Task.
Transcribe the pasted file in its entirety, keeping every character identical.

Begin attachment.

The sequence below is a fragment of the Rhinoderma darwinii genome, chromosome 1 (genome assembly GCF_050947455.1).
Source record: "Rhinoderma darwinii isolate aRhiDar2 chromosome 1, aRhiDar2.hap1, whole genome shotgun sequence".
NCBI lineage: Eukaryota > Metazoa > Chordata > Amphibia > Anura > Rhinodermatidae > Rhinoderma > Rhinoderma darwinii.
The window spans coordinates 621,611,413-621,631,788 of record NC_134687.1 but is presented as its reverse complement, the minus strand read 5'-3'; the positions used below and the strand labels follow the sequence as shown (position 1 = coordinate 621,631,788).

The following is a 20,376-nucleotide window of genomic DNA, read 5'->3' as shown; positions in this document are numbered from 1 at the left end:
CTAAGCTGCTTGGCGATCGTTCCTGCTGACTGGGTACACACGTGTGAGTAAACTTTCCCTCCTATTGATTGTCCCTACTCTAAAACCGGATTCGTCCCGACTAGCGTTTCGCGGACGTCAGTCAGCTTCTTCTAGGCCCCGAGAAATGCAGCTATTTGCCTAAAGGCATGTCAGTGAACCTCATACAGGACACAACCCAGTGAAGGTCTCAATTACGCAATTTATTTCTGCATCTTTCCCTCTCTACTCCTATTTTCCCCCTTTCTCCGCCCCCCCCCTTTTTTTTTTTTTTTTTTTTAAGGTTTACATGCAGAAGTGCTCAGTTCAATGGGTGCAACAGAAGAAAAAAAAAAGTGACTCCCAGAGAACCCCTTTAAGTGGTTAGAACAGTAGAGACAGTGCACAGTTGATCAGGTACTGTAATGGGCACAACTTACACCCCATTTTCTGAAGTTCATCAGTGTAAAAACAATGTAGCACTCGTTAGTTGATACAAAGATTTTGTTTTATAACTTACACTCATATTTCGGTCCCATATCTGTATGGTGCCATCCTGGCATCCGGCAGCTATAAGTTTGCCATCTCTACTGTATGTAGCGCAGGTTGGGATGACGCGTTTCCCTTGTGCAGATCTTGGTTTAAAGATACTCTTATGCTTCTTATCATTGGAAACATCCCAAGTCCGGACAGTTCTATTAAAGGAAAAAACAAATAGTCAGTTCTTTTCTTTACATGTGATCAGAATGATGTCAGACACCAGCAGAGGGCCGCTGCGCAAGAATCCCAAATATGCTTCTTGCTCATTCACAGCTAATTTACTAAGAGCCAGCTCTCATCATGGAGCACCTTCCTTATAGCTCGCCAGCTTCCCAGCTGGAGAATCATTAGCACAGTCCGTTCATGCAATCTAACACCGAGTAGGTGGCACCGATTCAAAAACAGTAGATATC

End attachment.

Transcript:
The sequence below is a fragment of the Rhinoderma darwinii genome, chromosome 1 (genome assembly GCF_050947455.1).
Source record: "Rhinoderma darwinii isolate aRhiDar2 chromosome 1, aRhiDar2.hap1, whole genome shotgun sequence".
NCBI lineage: Eukaryota > Metazoa > Chordata > Amphibia > Anura > Rhinodermatidae > Rhinoderma > Rhinoderma darwinii.
The window spans coordinates 621,611,413-621,631,788 of record NC_134687.1 but is presented as its reverse complement, the minus strand read 5'-3'; the positions used below and the strand labels follow the sequence as shown (position 1 = coordinate 621,631,788).

The following is a 20,376-nucleotide window of genomic DNA, read 5'->3' as shown; positions in this document are numbered from 1 at the left end:
CTAAGCTGCTTGGCGATCGTTCCTGCTGACTGGGTACACACGTGTGAGTAAACTTTCCCTCCTATTGATTGTCCCTACTCTAAAACCGGATTCGTCCCGACTAGCGTTTCGCGGACGTCAGTCAGCTTCTTCTAGGCCCCGAGAAATGCAGCTATTTGCCTAAAGGCATGTCAGTGAACCTCATACAGGACACAACCCAGTGAAGGTCTCAATTACGCAATTTATTTCTGCATCTTTCCCTCTCTACTCCTATTTTCCCCCTTTCTCCGCCCCCCCCCTTTTTTTTTTTTTTTTTTTTAAGGTTTACATGCAGAAGTGCTCAGTTCAATGGGTGCAACAGAAGAAAAAAAAAAGTGACTCCCAGAGAACCCCTTTAAGTGGTTAGAACAGTAGAGACAGTGCACAGTTGATCAGGTACTGTAATGGGCACAACTTACACCCCATTTTCTGAAGTTCATCAGTGTAAAAACAATGTAGCACTCGTTAGTTGATACAAAGATTTTGTTTTATAACTTACACTCATATTTCGGTCCCATATCTGTATGGTGCCATCCTGGCATCCGGCAGCTATAAGTTTGCCATCTCTACTGTATGTAGCGCAGGTTGGGATGACGCGTTTCCCTTGTGCAGATCTTGGTTTAAAGATACTCTTATGCTTCTTATCATTGGAAACATCCCAAGTCCGGACAGTTCTATTAAAGGAAAAAACAAATAGTCAGTTCTTTTCTTTACATGTGATCAGAATGATGTCAGACACCAGCAGAGGGCCGCTGCGCAAGAATCCCAAATATGCTTCTTGCTCATTCACAGCTAATTTACTAAGAGCCAGCTCTCATCATGGAGCACCTTCCTTATAGCTCGCCAGCTTCCCAGCTGGAGAATCATTAGCACAGTCCGTTCATGCAATCTAACACCGAGTAGGTGGCACCGATTCAAAAACAGTAGATATC